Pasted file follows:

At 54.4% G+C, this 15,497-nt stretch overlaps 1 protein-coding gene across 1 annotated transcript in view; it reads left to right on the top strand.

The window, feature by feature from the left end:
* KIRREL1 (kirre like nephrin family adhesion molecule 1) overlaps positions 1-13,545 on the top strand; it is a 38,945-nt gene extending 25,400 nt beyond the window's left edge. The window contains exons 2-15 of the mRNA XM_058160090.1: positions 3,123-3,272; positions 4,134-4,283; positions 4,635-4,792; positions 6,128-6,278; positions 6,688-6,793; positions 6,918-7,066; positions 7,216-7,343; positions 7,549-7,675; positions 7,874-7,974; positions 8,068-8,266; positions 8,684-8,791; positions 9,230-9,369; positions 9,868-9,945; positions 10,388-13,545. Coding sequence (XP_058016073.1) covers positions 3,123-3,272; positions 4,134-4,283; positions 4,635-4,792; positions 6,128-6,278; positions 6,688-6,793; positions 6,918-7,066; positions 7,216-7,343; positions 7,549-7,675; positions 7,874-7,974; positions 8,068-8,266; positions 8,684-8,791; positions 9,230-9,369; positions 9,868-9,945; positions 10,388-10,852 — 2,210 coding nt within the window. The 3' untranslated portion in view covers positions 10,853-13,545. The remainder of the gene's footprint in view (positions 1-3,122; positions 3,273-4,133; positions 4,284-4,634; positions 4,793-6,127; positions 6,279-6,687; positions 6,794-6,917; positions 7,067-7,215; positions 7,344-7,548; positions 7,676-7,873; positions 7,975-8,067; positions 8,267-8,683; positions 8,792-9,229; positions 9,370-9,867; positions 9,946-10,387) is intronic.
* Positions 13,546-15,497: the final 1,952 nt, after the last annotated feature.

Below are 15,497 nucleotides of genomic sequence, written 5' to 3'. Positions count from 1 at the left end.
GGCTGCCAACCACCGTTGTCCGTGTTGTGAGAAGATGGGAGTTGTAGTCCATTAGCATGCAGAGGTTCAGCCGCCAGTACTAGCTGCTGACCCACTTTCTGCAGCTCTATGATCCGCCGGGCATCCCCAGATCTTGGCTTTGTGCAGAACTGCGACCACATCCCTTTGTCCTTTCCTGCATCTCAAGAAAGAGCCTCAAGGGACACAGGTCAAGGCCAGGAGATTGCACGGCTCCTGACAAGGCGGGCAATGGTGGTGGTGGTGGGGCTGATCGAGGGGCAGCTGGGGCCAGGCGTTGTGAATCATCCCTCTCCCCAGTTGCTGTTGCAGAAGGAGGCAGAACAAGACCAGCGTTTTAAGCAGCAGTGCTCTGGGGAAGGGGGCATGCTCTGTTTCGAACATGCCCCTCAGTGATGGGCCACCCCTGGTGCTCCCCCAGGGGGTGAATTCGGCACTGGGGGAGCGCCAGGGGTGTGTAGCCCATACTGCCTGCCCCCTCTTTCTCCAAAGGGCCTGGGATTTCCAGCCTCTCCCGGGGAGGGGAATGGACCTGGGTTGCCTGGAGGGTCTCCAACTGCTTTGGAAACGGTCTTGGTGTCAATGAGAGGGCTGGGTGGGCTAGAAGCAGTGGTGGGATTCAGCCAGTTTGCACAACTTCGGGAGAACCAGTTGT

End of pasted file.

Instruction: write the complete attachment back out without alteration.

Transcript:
At 54.4% G+C, this 15,497-nt stretch overlaps 1 protein-coding gene across 1 annotated transcript in view; it reads left to right on the top strand.

The window, feature by feature from the left end:
* KIRREL1 (kirre like nephrin family adhesion molecule 1) overlaps positions 1-13,545 on the top strand; it is a 38,945-nt gene extending 25,400 nt beyond the window's left edge. The window contains exons 2-15 of the mRNA XM_058160090.1: positions 3,123-3,272; positions 4,134-4,283; positions 4,635-4,792; positions 6,128-6,278; positions 6,688-6,793; positions 6,918-7,066; positions 7,216-7,343; positions 7,549-7,675; positions 7,874-7,974; positions 8,068-8,266; positions 8,684-8,791; positions 9,230-9,369; positions 9,868-9,945; positions 10,388-13,545. Coding sequence (XP_058016073.1) covers positions 3,123-3,272; positions 4,134-4,283; positions 4,635-4,792; positions 6,128-6,278; positions 6,688-6,793; positions 6,918-7,066; positions 7,216-7,343; positions 7,549-7,675; positions 7,874-7,974; positions 8,068-8,266; positions 8,684-8,791; positions 9,230-9,369; positions 9,868-9,945; positions 10,388-10,852 — 2,210 coding nt within the window. The 3' untranslated portion in view covers positions 10,853-13,545. The remainder of the gene's footprint in view (positions 1-3,122; positions 3,273-4,133; positions 4,284-4,634; positions 4,793-6,127; positions 6,279-6,687; positions 6,794-6,917; positions 7,067-7,215; positions 7,344-7,548; positions 7,676-7,873; positions 7,975-8,067; positions 8,267-8,683; positions 8,792-9,229; positions 9,370-9,867; positions 9,946-10,387) is intronic.
* Positions 13,546-15,497: the final 1,952 nt, after the last annotated feature.

Below are 15,497 nucleotides of genomic sequence, written 5' to 3'. Positions count from 1 at the left end.
GGCTGCCAACCACCGTTGTCCGTGTTGTGAGAAGATGGGAGTTGTAGTCCATTAGCATGCAGAGGTTCAGCCGCCAGTACTAGCTGCTGACCCACTTTCTGCAGCTCTATGATCCGCCGGGCATCCCCAGATCTTGGCTTTGTGCAGAACTGCGACCACATCCCTTTGTCCTTTCCTGCATCTCAAGAAAGAGCCTCAAGGGACACAGGTCAAGGCCAGGAGATTGCACGGCTCCTGACAAGGCGGGCAATGGTGGTGGTGGTGGGGCTGATCGAGGGGCAGCTGGGGCCAGGCGTTGTGAATCATCCCTCTCCCCAGTTGCTGTTGCAGAAGGAGGCAGAACAAGACCAGCGTTTTAAGCAGCAGTGCTCTGGGGAAGGGGGCATGCTCTGTTTCGAACATGCCCCTCAGTGATGGGCCACCCCTGGTGCTCCCCCAGGGGGTGAATTCGGCACTGGGGGAGCGCCAGGGGTGTGTAGCCCATACTGCCTGCCCCCTCTTTCTCCAAAGGGCCTGGGATTTCCAGCCTCTCCCGGGGAGGGGAATGGACCTGGGTTGCCTGGAGGGTCTCCAACTGCTTTGGAAACGGTCTTGGTGTCAATGAGAGGGCTGGGTGGGCTAGAAGCAGTGGTGGGATTCAGCCAGTTTGCACAACTTCGGGAGAACCAGTTGT